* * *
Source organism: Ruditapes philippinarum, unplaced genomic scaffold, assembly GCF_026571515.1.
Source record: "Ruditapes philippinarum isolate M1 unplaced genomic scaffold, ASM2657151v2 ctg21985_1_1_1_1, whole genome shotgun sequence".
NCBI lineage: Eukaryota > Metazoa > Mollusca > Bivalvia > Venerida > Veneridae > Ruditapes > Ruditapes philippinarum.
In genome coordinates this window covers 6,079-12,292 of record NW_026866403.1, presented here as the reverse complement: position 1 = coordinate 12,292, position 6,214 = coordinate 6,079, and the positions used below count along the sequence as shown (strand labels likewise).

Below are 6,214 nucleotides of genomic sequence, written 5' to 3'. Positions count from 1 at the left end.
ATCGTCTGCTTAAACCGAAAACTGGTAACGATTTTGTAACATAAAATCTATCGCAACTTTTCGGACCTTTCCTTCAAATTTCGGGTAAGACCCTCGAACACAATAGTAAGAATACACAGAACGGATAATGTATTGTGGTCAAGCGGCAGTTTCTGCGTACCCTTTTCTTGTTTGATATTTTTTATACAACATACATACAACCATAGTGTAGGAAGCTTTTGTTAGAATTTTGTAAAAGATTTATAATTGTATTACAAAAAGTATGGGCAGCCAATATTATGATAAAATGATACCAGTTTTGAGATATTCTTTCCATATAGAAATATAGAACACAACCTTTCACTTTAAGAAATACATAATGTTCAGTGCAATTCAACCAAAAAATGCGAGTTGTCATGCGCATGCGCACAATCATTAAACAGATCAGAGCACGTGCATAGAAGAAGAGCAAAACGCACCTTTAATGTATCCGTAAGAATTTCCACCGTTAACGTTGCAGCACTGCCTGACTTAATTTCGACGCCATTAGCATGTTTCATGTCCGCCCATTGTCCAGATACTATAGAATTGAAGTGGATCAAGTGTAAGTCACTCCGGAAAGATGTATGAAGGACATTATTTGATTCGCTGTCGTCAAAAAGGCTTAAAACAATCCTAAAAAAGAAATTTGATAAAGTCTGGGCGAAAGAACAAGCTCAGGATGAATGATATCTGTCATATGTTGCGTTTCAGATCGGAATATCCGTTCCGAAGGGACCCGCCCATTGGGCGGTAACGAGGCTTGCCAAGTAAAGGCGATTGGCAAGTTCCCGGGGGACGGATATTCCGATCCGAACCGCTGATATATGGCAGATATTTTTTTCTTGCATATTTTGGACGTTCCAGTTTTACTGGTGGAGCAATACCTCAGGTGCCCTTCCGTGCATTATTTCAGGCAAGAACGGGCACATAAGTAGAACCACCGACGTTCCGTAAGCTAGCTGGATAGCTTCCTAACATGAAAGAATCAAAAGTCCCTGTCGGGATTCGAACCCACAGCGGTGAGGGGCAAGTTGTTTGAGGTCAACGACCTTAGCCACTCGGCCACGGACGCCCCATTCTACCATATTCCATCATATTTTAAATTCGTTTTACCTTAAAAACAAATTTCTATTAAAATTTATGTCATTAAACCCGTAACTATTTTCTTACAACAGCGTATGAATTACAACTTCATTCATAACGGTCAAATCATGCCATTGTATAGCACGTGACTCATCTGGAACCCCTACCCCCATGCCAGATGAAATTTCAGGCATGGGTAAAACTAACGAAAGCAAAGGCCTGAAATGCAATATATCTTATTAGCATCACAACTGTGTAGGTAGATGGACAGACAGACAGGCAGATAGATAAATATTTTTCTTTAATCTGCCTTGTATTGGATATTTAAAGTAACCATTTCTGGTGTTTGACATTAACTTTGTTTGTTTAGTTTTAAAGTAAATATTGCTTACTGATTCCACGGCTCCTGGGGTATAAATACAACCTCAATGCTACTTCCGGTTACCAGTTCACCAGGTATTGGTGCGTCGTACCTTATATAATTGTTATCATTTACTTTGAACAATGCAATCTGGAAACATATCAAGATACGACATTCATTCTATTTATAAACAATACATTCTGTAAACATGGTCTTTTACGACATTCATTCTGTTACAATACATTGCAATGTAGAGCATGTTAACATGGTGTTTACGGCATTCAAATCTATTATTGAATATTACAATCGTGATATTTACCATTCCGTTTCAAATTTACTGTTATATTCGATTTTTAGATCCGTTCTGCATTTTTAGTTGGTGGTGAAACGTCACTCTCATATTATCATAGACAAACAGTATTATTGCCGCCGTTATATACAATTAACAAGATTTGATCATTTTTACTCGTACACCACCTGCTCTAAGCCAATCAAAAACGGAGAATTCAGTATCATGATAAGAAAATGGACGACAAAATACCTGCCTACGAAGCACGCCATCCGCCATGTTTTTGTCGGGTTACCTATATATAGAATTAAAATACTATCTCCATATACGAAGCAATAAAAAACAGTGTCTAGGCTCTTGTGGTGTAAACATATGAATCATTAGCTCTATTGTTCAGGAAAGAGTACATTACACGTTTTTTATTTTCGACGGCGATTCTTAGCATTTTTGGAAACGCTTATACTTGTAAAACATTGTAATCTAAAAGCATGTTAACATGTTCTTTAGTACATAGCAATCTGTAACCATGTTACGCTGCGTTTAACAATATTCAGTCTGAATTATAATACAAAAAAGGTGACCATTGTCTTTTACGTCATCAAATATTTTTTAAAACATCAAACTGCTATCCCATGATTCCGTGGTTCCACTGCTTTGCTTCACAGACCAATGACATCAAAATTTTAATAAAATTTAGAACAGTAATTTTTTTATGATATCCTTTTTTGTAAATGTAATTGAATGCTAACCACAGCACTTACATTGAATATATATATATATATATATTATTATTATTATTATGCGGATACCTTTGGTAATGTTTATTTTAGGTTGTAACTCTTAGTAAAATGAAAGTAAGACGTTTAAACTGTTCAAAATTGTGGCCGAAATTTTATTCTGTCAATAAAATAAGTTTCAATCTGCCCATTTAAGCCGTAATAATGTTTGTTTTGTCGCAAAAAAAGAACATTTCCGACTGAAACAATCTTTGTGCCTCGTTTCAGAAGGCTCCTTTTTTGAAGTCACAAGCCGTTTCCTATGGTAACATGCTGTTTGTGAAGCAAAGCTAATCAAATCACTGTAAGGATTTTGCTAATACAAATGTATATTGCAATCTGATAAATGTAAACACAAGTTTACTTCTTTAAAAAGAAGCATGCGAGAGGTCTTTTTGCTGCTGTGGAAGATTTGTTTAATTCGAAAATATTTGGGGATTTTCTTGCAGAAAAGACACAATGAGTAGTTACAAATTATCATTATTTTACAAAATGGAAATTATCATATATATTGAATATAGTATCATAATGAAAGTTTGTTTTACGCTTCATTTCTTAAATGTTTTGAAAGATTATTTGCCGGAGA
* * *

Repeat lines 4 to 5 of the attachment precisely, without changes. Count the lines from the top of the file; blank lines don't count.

In genome coordinates this window covers 6,079-12,292 of record NW_026866403.1, presented here as the reverse complement: position 1 = coordinate 12,292, position 6,214 = coordinate 6,079, and the positions used below count along the sequence as shown (strand labels likewise).

Below are 6,214 nucleotides of genomic sequence, written 5' to 3'. Positions count from 1 at the left end.